The one-hour conversation between Volodymyr Zelensky and Xi Jinping on Wednesday was the first since Russia invaded its pro-Western neighbour more than a year ago
The one-hour conversation between Volodymyr Zelensky and Xi Jinping on Wednesday was the first since Russia invaded its pro-Western neighbour more than a year ago AFP

China and Ukraine's leaders speaking this week raises the unflattering prospect of Kyiv and the West having to reject a Chinese proposal to end the Ukraine war, analysts say.

The one-hour conversation between Xi Jinping and Volodymyr Zelensky on Wednesday was the first since Russia invaded its pro-Western neighbour more than a year ago.

Xi, who has refused to condemn President Vladimir Putin's invasion and maintained cordial ties with Moscow, advocated peace negotiations.

Beijing claims that Zelensky initiated the call, after China published a 12-point position paper on Ukraine in February and the Ukrainian leader said he would be open to dialogue with Xi.

"Despite Russia's stumbling invasion, the status quo is untenable," said Can Kasapoglu of the US thinktank Hudson Institute.

"Ukraine needs to attempt to fundamentally change the political and military dynamics of the conflict."

Ukrainian forces have said they are preparing for a spring operation to further push back Russians in the east of the country.

But "even if it conducts a successful counter-offensive that secures large swathes of land, Ukraine can only solidify the reacquisition of its occupied territories via diplomatic means," Kasapoglu said.

Kyiv has relied heavily on Western weaponry to defend itself, and a high-ranking European official this month said Ukraine was "in dire need of munitions".

The United States alone has spent billions in economic and military aid since the February 2022 invasion.

But 26 percent of Americans think that aid to Ukraine has been excessive, according to a Pew Research Centre poll published in January.

Marlene Laruelle of George Washington University said this trend would probably increase pressure for a diplomatic solution.

"This decline in popular support for Ukraine is likely to become more pronounced in the coming months regardless of how the conflict evolves," she wrote recently.

"If the Ukrainian counteroffensive is successful, calls for diplomatic negotiations will intensify, while if it fails, calls for concessions to achieve a ceasefire will grow."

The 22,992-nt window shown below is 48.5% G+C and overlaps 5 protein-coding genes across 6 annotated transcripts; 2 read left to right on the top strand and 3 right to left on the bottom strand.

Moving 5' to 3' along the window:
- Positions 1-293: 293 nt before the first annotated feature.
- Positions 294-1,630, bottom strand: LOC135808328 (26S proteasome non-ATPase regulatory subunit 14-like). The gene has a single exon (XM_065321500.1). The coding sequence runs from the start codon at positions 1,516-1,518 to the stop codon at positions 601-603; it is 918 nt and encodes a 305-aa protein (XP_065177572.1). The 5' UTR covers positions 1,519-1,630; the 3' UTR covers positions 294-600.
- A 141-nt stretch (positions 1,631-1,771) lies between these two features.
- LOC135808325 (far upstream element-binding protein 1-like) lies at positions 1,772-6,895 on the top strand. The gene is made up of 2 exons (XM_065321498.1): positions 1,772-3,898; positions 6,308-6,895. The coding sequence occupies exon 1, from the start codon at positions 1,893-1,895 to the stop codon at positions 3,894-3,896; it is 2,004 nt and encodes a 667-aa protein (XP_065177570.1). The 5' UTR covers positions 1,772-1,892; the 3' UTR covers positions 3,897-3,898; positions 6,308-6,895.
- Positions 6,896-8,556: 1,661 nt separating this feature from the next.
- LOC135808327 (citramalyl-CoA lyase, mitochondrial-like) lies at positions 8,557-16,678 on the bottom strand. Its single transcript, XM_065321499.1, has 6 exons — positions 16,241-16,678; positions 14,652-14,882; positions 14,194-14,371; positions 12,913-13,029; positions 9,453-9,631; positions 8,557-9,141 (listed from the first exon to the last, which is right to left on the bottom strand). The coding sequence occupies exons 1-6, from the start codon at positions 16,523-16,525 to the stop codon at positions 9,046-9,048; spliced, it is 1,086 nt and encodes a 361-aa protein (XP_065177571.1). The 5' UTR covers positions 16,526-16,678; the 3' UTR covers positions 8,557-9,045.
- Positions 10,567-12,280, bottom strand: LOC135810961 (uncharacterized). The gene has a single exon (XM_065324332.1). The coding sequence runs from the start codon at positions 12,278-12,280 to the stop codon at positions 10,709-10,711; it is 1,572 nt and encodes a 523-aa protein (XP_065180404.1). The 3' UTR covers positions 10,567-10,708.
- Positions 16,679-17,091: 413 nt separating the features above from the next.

The timing of Wednesday's phone call could possibly signal a go-ahead from Putin, after Singaporean diplomat Chan Heng Chee last week said that no contact had been made between Xi and Zelensky until then because the Russian leader had likely told Xi he was "not ready to negotiate".

Jean-Francois Di Meglio, a French researcher based in Taiwan, said China was hoping to position itself as a key mediator.

"China is really entering the great diplomatic game, pursuing its agenda of a new global governance," he said.

He said any peace negotiations were likely to follow Beijing's February 12-point plan.

"Whatever Xi proposed cannot be very different," he said, and would include "territorial integrity".

"But what does Ukrainian integrity mean for the Chinese? We have no idea," he said.

"What will be the borders?"

Moscow in 2014 invaded and annexed the Crimean Peninsula, after a referendum not accepted by Kyiv or the West.

And since its full-scale invasion last year, it has annexed four regions of Ukraine -- Donetsk, Lugansk, Kherson and Zaporizhzhia -- after staging local polls also dismissed by Kyiv and the West as a sham.

Dan Baer, a researcher for the Carnegie Endowment for International Peace, said last week there was "no way that China could be a credible mediator" in view of its support to Moscow.

China would likely start by suggesting a ceasefire, said China expert Yawei Liu at the same Carnegie conference.

But "that's not something Ukraine wants to see now because if you call a ceasefire, then Crimea, Donbas and other areas are still occupied," he said.

Di Meglio said any Chinese-led negotiations risked casting Ukraine and its allies as hardliners bent on rejecting a peace proposal.

"That's the huge trap," he said.

Moscow said on Thursday it welcomed any attempt to end the Ukrainian conflict on its own terms.

"We are ready to welcome anything that can bring forward the end of the conflict in Ukraine and the achievement of Russia's goals," Kremlin spokesman Dmitry Peskov told reporters.

White House national security spokesman John Kirby on Wednesday called the Xi-Zelensky phone call a "good thing".

But "if there's going to be a negotiated peace, it's got to (be) when President Zelensky is ready for it... where he can do it from a position of strength," he said.